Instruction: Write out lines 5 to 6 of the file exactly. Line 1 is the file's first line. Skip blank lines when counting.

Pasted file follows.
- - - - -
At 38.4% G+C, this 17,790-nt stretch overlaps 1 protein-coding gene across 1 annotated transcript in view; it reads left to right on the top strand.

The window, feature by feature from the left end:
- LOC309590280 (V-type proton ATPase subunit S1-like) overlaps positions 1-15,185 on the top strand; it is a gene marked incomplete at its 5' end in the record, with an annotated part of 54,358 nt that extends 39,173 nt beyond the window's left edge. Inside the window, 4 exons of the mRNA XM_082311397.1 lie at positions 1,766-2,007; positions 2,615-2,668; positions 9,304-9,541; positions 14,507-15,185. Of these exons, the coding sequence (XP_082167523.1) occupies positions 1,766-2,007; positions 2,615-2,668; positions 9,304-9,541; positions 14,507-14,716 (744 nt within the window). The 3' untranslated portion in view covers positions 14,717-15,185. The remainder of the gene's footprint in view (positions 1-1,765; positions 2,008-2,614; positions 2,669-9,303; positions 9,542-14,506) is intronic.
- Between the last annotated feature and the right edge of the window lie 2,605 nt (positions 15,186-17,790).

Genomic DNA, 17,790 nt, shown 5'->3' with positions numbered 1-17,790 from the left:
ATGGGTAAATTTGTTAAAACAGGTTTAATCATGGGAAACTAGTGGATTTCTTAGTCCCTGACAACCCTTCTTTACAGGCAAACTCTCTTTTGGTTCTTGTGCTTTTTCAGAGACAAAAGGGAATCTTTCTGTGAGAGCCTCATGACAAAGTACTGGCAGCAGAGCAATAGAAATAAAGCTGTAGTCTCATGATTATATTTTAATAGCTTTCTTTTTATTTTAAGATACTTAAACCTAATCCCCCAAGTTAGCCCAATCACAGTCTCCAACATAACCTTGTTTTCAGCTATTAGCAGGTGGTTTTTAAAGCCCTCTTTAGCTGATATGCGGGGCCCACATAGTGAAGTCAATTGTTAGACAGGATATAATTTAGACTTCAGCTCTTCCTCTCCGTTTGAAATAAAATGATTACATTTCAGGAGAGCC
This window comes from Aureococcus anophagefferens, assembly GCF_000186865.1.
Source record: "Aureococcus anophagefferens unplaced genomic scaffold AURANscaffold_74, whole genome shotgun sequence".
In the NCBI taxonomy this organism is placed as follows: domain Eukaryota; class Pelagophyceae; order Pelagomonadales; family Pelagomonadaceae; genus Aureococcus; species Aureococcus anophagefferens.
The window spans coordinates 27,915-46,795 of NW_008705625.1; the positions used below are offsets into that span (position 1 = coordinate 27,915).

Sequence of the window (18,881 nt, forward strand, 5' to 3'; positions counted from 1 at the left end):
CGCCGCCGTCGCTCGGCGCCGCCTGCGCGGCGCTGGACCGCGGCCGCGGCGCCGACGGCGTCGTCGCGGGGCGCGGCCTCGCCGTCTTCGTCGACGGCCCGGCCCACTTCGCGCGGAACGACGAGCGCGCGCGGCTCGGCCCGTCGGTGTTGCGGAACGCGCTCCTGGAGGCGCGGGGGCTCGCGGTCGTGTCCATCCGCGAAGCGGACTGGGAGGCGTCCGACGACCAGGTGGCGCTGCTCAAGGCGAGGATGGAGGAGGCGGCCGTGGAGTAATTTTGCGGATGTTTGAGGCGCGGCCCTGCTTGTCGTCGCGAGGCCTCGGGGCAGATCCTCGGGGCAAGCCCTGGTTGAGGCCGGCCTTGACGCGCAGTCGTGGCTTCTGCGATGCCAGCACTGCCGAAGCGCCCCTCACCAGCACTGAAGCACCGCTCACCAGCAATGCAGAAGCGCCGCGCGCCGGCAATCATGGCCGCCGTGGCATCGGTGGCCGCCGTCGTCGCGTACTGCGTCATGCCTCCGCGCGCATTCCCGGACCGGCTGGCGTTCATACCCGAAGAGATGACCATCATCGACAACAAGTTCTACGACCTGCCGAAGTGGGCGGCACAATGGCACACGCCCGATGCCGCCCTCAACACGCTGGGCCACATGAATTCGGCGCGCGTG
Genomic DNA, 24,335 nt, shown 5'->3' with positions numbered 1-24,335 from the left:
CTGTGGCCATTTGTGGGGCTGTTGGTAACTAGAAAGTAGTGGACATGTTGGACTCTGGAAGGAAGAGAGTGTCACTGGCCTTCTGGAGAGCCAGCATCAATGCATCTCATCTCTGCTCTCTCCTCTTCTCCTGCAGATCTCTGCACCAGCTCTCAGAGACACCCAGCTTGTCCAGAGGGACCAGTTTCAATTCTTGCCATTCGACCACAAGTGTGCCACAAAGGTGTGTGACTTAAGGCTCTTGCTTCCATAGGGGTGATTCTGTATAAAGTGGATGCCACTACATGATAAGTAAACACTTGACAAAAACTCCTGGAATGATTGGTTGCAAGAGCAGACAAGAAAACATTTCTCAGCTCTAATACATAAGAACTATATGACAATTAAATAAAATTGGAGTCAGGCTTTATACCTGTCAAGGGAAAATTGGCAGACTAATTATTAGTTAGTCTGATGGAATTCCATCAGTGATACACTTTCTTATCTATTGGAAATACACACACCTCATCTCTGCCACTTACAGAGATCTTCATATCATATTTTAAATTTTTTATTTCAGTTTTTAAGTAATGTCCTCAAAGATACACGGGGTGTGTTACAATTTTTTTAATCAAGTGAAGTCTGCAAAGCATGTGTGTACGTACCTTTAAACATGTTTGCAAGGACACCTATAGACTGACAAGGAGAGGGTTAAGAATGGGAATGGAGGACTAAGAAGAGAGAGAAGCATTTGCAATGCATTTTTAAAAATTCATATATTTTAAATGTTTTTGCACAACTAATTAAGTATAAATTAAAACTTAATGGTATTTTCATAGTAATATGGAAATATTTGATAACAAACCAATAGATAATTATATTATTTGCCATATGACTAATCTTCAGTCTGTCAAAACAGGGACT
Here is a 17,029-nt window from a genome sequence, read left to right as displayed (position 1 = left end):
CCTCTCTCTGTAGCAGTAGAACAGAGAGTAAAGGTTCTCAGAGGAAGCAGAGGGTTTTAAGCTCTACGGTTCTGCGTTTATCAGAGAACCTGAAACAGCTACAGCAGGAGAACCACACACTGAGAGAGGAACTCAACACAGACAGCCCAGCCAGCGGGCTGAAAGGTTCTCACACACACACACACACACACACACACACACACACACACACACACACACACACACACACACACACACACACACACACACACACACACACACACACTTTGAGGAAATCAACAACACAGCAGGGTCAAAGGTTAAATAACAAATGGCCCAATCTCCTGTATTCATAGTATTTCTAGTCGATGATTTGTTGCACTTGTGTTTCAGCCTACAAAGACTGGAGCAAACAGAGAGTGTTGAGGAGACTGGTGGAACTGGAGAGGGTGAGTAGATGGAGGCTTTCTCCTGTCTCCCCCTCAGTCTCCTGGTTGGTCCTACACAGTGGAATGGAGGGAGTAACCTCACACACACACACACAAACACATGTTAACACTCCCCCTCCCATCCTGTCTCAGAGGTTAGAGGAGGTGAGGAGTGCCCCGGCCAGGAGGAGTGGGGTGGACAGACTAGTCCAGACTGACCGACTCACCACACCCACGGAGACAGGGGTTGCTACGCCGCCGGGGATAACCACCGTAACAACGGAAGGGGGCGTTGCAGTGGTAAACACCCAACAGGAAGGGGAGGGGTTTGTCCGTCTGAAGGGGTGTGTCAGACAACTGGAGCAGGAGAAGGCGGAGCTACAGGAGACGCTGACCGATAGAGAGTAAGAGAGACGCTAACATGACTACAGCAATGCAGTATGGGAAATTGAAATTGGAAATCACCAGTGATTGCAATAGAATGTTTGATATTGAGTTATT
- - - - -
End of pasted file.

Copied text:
Genomic DNA, 17,790 nt, shown 5'->3' with positions numbered 1-17,790 from the left:
ATGGGTAAATTTGTTAAAACAGGTTTAATCATGGGAAACTAGTGGATTTCTTAGTCCCTGACAACCCTTCTTTACAGGCAAACTCTCTTTTGGTTCTTGTGCTTTTTCAGAGACAAAAGGGAATCTTTCTGTGAGAGCCTCATGACAAAGTACTGGCAGCAGAGCAATAGAAATAAAGCTGTAGTCTCATGATTATATTTTAATAGCTTTCTTTTTATTTTAAGATACTTAAACCTAATCCCCCAAGTTAGCCCAATCACAGTCTCCAACATAACCTTGTTTTCAGCTATTAGCAGGTGGTTTTTAAAGCCCTCTTTAGCTGATATGCGGGGCCCACATAGTGAAGTCAATTGTTAGACAGGATATAATTTAGACTTCAGCTCTTCCTCTCCGTTTGAAATAAAATGATTACATTTCAGGAGAGCC